The Founding Fathers and God


Go here for the whole thing, but this is the skippiest treatise I've read about the notion of these United States being a Christian nation in its origin.

In sum, not so much:

The myth that the United States is founded on the "Judeo-Christian Bible" persists and prospers despite readily available evidence. Contrary to popular belief, the Founding Fathers rejected the biblical model in favor of a secular model of government.

The authors of the United States Constitution had first-hand experience with governments created and supported by God. Preaching at the coronation of King George III, the Archbishop of Canterbury argued that the new monarch ruled by "divine appointment" which required his subjects to submit entirely to his authority.

The Archbishop saw the King's authority as an extension of God's sovereignty and George III in the role of Moses, Saul, David and Solomon.

To lead successfully a revolution, the Founding Fathers had to reject the biblical model: God did not create and maintain governments. Rather, they endorsed a revolutionary view of government that has its origins outside of the Bible in English common law and the Enlightenment.

Men, not God, created governments. The success or failure of the government rested with men, not God. God's role in human affairs was limited to bestowing liberty to individuals, and they were free to criticize their own creation and make their own decisions.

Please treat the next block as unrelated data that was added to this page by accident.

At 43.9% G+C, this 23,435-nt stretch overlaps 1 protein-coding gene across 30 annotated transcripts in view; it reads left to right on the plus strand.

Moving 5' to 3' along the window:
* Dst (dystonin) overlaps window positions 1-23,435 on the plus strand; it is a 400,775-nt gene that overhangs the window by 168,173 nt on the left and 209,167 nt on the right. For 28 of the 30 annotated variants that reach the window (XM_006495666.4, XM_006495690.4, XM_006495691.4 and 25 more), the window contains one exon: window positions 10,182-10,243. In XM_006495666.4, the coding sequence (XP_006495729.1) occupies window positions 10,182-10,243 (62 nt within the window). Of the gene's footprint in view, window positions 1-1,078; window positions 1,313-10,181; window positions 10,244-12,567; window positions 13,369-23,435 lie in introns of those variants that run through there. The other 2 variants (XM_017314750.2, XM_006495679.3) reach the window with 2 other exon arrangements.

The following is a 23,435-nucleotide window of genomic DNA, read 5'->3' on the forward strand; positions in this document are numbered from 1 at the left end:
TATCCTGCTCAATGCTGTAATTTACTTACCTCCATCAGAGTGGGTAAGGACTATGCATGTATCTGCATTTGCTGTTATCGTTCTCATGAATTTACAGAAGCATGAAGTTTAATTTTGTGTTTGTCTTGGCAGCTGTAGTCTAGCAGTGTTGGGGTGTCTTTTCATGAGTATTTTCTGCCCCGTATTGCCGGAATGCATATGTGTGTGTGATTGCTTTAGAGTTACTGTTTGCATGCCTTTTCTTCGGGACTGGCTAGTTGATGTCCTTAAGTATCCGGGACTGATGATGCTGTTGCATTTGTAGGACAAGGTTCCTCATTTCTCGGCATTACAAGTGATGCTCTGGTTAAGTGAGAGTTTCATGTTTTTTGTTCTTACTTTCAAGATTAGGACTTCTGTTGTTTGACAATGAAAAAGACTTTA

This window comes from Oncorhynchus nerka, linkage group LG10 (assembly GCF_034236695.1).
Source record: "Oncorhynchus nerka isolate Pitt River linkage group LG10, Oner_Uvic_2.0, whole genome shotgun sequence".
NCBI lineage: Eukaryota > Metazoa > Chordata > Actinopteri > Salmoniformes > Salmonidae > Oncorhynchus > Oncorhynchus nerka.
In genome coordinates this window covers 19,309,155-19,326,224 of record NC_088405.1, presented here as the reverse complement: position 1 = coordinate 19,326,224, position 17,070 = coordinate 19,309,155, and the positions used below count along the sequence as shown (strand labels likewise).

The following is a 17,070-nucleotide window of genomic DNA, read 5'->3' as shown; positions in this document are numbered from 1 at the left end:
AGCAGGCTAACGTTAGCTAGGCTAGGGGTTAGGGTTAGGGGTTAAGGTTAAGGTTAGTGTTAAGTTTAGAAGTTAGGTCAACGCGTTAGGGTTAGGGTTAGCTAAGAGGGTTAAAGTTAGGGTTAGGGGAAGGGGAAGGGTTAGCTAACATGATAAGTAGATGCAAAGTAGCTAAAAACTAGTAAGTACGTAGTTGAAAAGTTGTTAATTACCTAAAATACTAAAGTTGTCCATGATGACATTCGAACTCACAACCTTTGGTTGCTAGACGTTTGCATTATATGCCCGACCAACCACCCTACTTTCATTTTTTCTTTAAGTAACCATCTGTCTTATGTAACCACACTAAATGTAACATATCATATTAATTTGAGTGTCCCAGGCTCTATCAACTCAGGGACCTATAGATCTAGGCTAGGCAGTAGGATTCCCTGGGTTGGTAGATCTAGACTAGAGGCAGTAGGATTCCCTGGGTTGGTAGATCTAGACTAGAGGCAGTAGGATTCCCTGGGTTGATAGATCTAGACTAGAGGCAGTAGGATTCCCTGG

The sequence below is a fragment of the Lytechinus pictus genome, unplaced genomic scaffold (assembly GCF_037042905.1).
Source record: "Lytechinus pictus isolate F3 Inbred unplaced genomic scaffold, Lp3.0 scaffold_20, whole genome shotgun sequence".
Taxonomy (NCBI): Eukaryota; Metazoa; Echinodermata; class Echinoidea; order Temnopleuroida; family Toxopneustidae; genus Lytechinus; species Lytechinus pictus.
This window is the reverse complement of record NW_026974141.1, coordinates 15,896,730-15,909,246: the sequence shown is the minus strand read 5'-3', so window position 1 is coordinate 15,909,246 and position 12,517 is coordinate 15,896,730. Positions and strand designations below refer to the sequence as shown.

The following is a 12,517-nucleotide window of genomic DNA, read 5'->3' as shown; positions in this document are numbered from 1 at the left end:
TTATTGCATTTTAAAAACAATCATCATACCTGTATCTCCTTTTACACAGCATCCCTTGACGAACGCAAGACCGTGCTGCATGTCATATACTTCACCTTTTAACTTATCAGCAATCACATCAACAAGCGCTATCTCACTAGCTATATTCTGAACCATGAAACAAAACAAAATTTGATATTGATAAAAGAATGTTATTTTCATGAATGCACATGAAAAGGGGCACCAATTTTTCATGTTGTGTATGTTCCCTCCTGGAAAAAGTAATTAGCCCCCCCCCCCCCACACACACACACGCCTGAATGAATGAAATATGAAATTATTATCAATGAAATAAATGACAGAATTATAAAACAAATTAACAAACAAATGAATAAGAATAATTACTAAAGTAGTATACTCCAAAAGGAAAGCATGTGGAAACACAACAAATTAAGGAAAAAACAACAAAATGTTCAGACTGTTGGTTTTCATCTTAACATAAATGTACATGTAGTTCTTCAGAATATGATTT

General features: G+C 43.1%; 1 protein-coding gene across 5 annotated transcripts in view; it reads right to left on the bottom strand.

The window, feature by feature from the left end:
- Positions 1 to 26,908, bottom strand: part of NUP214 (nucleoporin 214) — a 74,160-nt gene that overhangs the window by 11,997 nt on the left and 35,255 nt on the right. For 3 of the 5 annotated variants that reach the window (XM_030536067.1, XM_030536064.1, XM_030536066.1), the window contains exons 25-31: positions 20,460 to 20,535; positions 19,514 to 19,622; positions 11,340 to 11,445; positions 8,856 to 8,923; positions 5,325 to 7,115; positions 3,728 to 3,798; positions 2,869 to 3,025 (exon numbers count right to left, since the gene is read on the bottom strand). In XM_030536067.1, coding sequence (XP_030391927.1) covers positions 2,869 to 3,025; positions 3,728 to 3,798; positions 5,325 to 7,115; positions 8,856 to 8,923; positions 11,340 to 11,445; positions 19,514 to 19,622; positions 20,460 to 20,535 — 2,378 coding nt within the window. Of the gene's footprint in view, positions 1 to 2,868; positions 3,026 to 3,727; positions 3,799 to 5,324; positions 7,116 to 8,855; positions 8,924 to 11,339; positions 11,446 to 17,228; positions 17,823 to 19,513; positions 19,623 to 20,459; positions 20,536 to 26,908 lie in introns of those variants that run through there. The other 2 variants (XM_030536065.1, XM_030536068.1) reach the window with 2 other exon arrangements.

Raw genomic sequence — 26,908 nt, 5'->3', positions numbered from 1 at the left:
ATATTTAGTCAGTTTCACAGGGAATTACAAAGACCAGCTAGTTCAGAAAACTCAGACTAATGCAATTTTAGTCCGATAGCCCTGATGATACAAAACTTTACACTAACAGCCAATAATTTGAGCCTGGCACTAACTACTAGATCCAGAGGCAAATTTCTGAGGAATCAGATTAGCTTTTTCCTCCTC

It finishes solidly with this:

"Faith in God and individual liberty flourishes when governments keeps their hands off religion. Faith in God and freedom diminish when politicians use God to limit an individual's conscience."

Can a brother get an amen?


1 Comment
by Brett Rogers, 3/19/2009 8:47:17 PM

Obama Does Leno!


Or, this could just as easily apply to Obama's message to Iran.

Or, getting mad at AIG for the, er, bonus protections that Treasury Secretary Geithner and Sen. Dodd wrote into the bill signed by Obama himself.

But Obama's got time to practice his bowling regularly! Just not his non-teleprompter schtick.


by Brett Rogers, 3/20/2009 12:33:17 PM

Do You Love Children?


If you do, then don't vote for politicians who increase government debt. Guess who gets to pay for all that debt someday...


by Brett Rogers, 3/21/2009 9:20:51 AM

The King of Incompetence


Drudge has this headline at the moment:

Obama will call for increased oversight of 'executive pay at all banks, Wall Street firms and possibly other companies' as part of sweeping plan to 'overhaul financial regulation', NY TIMES reporting Sunday, newsroom sources tell DRUDGE... REGULATE!
It is none of this president's business what private companies pay their people. None.

Many banks wanted nothing to do with the money forced their way last fall, but now that the government forced them to take the money - OR ELSE - Obama wants to use this to regulate pay. And not just at financial companies. We get "possibly other companies" as well.